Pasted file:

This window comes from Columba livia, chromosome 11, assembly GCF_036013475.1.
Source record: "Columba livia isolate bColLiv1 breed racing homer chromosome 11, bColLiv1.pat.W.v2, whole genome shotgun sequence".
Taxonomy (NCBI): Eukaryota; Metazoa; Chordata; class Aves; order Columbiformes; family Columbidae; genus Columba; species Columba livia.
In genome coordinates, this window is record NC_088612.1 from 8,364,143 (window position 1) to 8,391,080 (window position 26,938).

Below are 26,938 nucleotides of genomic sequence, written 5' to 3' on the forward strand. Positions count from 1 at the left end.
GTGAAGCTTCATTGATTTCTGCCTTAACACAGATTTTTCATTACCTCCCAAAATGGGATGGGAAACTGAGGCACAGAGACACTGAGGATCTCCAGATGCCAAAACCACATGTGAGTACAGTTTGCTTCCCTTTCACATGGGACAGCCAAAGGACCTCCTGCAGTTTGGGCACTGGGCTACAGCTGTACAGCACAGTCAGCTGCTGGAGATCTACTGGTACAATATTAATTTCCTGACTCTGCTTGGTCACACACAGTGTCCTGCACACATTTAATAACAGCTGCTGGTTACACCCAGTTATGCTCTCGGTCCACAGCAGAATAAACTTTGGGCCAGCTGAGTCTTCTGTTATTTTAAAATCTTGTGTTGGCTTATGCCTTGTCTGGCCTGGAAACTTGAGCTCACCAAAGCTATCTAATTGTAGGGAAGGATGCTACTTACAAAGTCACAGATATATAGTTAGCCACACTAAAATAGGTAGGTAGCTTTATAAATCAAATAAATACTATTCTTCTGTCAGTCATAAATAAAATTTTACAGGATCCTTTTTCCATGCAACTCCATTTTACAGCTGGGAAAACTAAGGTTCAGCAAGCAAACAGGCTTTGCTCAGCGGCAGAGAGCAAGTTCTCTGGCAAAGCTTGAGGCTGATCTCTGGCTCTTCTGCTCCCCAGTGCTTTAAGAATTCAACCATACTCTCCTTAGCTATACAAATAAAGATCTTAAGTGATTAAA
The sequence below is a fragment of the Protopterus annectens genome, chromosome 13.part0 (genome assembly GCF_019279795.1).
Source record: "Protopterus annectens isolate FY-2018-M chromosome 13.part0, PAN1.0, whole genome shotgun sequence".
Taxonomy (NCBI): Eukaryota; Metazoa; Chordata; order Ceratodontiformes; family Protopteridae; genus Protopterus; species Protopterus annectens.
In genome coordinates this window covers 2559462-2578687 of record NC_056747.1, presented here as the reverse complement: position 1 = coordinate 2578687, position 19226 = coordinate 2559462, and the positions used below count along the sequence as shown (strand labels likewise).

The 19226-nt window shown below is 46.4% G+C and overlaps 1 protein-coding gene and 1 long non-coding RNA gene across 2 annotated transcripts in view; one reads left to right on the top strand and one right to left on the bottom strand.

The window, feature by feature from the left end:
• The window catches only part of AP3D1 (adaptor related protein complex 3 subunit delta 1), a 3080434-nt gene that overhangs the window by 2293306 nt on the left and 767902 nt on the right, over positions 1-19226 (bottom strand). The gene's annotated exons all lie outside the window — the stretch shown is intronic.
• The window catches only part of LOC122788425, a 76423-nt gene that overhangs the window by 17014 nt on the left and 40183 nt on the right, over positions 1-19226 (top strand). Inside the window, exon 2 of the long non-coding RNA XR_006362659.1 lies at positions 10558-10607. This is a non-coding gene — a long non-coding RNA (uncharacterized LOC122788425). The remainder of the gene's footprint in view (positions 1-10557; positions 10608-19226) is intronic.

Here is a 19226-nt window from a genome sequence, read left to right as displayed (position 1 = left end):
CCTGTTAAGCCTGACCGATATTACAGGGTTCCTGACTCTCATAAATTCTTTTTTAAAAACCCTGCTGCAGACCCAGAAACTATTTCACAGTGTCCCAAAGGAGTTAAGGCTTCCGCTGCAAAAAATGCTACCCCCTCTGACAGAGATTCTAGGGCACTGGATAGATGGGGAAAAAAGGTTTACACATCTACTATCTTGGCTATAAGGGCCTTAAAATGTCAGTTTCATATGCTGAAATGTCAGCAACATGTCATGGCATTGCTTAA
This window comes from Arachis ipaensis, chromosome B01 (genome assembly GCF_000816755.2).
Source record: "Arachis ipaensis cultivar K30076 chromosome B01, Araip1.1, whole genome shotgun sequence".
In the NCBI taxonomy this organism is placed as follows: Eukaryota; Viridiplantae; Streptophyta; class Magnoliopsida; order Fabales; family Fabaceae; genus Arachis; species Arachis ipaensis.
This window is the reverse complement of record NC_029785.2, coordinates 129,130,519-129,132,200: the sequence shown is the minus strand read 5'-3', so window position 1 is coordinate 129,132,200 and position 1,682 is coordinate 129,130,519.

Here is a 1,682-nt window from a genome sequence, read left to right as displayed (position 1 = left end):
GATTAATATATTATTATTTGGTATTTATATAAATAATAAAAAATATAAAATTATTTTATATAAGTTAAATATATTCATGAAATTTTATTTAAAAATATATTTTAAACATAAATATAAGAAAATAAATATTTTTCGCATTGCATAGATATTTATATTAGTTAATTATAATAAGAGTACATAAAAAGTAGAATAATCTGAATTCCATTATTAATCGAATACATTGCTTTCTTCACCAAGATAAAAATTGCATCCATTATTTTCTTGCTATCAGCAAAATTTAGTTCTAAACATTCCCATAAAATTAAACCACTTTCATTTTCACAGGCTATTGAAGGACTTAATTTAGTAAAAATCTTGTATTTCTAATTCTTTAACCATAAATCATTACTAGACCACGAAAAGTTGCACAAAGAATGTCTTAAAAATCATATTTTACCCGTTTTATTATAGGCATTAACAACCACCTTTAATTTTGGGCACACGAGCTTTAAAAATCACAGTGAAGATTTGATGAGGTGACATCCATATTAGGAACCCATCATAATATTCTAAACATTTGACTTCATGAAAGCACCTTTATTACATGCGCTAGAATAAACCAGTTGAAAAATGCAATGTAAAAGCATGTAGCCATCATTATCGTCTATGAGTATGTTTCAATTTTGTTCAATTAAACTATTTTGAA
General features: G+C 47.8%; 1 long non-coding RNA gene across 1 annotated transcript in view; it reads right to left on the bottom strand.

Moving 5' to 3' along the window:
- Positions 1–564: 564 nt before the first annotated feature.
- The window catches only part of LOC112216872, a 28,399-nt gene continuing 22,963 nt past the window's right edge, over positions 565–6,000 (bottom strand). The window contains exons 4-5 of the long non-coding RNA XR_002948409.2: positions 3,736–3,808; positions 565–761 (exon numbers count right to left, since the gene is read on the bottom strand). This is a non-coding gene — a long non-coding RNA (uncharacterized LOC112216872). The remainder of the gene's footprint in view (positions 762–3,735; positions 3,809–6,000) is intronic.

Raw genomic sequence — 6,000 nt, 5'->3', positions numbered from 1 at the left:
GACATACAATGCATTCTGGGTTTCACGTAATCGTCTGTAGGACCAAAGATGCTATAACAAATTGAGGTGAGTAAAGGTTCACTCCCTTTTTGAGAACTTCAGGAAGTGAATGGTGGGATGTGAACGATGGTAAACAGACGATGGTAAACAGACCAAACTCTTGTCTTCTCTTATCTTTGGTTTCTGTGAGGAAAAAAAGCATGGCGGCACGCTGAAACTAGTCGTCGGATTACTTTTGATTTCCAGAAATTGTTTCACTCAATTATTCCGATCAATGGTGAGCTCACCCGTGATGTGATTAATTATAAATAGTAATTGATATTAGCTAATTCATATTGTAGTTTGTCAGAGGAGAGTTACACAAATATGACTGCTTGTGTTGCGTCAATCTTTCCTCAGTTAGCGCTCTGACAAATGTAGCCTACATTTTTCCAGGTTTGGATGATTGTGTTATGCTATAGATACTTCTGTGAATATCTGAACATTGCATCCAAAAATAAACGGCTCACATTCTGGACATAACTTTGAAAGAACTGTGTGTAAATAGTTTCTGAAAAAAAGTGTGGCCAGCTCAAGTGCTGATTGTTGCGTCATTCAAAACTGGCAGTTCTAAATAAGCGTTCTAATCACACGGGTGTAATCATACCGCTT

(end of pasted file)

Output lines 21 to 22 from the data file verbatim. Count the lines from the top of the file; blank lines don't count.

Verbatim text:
Here is a 1,682-nt window from a genome sequence, read left to right as displayed (position 1 = left end):
GATTAATATATTATTATTTGGTATTTATATAAATAATAAAAAATATAAAATTATTTTATATAAGTTAAATATATTCATGAAATTTTATTTAAAAATATATTTTAAACATAAATATAAGAAAATAAATATTTTTCGCATTGCATAGATATTTATATTAGTTAATTATAATAAGAGTACATAAAAAGTAGAATAATCTGAATTCCATTATTAATCGAATACATTGCTTTCTTCACCAAGATAAAAATTGCATCCATTATTTTCTTGCTATCAGCAAAATTTAGTTCTAAACATTCCCATAAAATTAAACCACTTTCATTTTCACAGGCTATTGAAGGACTTAATTTAGTAAAAATCTTGTATTTCTAATTCTTTAACCATAAATCATTACTAGACCACGAAAAGTTGCACAAAGAATGTCTTAAAAATCATATTTTACCCGTTTTATTATAGGCATTAACAACCACCTTTAATTTTGGGCACACGAGCTTTAAAAATCACAGTGAAGATTTGATGAGGTGACATCCATATTAGGAACCCATCATAATATTCTAAACATTTGACTTCATGAAAGCACCTTTATTACATGCGCTAGAATAAACCAGTTGAAAAATGCAATGTAAAAGCATGTAGCCATCATTATCGTCTATGAGTATGTTTCAATTTTGTTCAATTAAACTATTTTGAA